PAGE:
Happiness is finding time for tea

time for tea

Happiness is finding time for a sit down. True happiness however lies in finding a new favourite place. On Sunday, having a little stroll from Dalston, we looked inside Time For Tea. The sign for this wonderful discovery has filled me with much curiousity previously but having always been on buses when I passed it, I’ve not had a chance to peek in and investigate the delights it holds.

Finally on Sunday, we walked into a room, not unlike most grannies’ living rooms. There were a couple of tables and intimate groups of people sat about drinking tea from a variety of vintage tea sets. The room was filled with the sounds of swing, but curiously punctuated by the sound of someone typing on a typewriter.

imgp2060We walked in through to the back passing “objects”. On an upside down chair, the legs now housed some hats; on a little dressing table, there laid some vintage brooches; and a whole load of records all for £2. On that wall, an old map of Australia, brown from age; on another some beautiful old clocks.

At the back of the room, we reached a little serving counter with an old cash machine. Shelves were lined with labelled jars of tea and there was even a selection of homemade cakes (on cake stands). At the corner of our eyes, we saw the typist. A girl of about 10 or 11 sat facing the room and typed away. She wore a flat cap and jodphurs and she was concentrating seriously.

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After a sit down and a few cups of Russian Carnival (oh yes, even the teas are magical blends!), it was time to go. The girl -Tilly is her name,  served us.

She had finished typing. I asked her what she was typing, was it a story?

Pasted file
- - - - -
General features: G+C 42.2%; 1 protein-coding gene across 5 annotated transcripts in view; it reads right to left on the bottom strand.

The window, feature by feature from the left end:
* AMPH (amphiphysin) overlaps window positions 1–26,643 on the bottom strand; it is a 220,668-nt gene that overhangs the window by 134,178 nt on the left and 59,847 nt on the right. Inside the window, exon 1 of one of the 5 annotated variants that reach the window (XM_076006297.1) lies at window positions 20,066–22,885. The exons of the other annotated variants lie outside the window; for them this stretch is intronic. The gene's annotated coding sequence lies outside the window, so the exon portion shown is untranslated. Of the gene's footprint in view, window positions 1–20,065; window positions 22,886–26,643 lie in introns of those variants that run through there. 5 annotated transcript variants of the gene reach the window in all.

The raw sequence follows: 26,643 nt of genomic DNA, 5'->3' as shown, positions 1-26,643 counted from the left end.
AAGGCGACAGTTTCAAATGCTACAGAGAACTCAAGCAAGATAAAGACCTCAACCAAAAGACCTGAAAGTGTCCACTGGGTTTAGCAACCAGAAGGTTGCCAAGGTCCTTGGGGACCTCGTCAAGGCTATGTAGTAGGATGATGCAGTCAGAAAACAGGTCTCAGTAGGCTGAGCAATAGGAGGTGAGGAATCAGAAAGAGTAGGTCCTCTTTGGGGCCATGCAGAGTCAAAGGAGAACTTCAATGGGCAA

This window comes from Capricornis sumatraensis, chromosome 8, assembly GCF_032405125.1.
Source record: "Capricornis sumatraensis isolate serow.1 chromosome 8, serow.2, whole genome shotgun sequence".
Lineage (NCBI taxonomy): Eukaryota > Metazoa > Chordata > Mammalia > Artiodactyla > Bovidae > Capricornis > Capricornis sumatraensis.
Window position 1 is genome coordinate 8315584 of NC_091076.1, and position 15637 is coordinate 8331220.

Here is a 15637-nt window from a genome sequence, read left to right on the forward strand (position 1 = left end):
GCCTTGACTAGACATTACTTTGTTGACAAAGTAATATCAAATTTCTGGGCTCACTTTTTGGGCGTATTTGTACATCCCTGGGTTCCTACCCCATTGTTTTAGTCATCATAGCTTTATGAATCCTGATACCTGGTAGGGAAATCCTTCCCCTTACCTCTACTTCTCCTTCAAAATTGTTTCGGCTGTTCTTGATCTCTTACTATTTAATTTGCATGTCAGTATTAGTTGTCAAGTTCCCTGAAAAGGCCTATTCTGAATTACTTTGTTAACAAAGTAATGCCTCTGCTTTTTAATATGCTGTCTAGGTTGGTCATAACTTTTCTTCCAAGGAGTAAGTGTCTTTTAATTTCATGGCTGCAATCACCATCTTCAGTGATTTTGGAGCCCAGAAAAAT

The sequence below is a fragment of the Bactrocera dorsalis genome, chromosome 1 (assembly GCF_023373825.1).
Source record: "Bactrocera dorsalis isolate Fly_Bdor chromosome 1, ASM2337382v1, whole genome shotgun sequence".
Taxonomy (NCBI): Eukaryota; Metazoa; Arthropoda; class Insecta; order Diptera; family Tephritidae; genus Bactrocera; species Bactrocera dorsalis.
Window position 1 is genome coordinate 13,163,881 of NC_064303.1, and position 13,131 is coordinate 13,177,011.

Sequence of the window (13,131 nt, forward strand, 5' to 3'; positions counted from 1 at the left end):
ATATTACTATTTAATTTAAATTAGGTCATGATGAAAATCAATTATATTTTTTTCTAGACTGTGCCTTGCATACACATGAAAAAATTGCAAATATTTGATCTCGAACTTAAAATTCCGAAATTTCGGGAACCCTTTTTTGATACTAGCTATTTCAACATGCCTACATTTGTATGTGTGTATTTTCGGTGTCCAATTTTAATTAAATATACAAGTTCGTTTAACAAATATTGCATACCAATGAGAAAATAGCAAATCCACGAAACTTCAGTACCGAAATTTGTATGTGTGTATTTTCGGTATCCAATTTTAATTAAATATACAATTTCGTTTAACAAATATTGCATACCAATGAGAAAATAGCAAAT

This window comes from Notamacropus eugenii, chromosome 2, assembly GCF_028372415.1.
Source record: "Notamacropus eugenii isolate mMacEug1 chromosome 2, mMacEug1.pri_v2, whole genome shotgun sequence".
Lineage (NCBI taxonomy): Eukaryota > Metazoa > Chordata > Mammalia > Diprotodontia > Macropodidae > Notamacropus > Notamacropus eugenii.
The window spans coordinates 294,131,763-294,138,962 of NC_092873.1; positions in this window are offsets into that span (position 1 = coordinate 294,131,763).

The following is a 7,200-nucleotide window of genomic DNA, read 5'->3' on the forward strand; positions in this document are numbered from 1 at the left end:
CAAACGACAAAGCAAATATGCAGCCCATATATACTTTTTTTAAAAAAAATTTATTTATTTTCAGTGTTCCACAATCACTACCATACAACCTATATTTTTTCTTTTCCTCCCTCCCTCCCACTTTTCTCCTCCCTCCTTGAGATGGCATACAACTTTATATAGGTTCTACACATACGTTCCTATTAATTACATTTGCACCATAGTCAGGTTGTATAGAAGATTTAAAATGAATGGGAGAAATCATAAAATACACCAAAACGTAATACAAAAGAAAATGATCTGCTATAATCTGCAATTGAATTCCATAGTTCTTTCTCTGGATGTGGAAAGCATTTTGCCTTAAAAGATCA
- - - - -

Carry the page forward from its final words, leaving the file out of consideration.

“It’s a classic love story”, she replied.

That was a surprise. And she went on. She said it was set in the 40s.

But of course.

Going into Time For Tea is a magical experience. Stepping in you leave the craziness of Shoreditch High Street and back into time. Drinking tea and eating cake. I didn’t know it was so easy to forget 2009.

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The Taste of Tea or Cha No Aji

Sometimes it takes a hot shower and some camomile tea to help soothe a grey and rainy day. I love standing under a hot shower and letting it wash over me. It’s like standing in a storm and I always feel like i am disappearing into a film.

Stepping out of the shower to a cup of hot tea is nice. If you get a calming one like camomile, it is a luxury.

I love Chinese tea. I think that part of the charm of eating dim sum is having endless cups of tea. I have never been a big PG Tips kind of a tea drinker. I have always preferred coffee. Although after discovering how soothing it is to have a cup of slightly sweetened, milky tea for nursing a hangover, I now welcome the idea of having tea and would have maybe a cup every other day. 

Brewing tea is an exercise in patience. A good cup of tea is worth the wait. In Istanbul, the teashops were heavy with the fragrance of shisha and the scent of fruit teas. Served in beautiful tea glasses, I remember thinking that life should be about having a sit down and letting what’s around you pleasure your senses.

The Whistle-Blower

the whistle-blower

I was in my friend’s kitchen the other day and heard the sound of his kettle whistling. The crescending sound brought me back to when I was child and this was the one regular sound- a constant soundtrack to our household.

It struck me then, how much I miss this sound. That shrill whistle. The one that starts tiny and reaches a maximum high, demanding attention. Like a schoolbell that signals the end of the school day, this instantly recognisable sound is like the kitchen version of Pavlov’s bell. A cuppa is about to be made.

I have not had a stove kettle for years now. My kitchen is filled with appliances that make electronic bleeps. The microwave that goes teeeet teeeeet teeeeeet when it’s done with reheating your food, the oven that goes beeeeeeep when your muffins are ready. None with the charm of the stove kettle.

Since having dinner the other day, I have had the sound of the whistling kettle in my head and my eye on this little beauty by Alessi.

bird whistle